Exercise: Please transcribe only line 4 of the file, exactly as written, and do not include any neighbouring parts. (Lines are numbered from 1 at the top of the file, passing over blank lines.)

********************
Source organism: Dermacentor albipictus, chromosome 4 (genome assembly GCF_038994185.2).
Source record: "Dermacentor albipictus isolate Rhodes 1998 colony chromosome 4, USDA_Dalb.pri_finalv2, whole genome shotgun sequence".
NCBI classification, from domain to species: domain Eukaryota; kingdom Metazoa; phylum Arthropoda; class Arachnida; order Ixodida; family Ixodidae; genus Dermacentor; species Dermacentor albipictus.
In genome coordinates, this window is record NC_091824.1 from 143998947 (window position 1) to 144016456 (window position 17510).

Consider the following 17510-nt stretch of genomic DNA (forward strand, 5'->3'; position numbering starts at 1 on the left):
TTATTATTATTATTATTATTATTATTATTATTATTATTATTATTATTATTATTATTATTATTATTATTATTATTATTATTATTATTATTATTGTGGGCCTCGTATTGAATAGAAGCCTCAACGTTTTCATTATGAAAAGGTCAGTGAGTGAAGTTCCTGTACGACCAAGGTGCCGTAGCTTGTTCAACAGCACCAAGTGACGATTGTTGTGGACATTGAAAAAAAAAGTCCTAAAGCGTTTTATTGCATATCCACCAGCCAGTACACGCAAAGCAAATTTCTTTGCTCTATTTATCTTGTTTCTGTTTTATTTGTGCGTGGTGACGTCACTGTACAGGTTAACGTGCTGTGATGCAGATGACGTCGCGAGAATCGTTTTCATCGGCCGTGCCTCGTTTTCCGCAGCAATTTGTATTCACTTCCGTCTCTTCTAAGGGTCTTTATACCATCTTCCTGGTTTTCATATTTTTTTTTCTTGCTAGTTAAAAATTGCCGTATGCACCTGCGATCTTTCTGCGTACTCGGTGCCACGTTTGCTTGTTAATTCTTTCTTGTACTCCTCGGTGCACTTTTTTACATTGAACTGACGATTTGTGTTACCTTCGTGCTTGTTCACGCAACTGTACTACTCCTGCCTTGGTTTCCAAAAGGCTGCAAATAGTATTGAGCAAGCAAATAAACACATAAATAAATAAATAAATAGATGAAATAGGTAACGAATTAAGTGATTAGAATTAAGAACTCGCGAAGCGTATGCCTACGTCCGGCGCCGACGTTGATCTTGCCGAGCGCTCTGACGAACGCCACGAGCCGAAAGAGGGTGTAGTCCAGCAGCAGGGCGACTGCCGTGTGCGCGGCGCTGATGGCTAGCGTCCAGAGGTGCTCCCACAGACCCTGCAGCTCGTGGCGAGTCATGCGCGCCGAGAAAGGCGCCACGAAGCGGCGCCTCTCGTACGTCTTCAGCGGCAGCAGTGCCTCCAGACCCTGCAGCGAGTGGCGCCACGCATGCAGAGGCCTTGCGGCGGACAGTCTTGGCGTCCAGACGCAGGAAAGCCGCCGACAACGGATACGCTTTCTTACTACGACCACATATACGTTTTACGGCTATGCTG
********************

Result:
In genome coordinates, this window is record NC_091824.1 from 143998947 (window position 1) to 144016456 (window position 17510).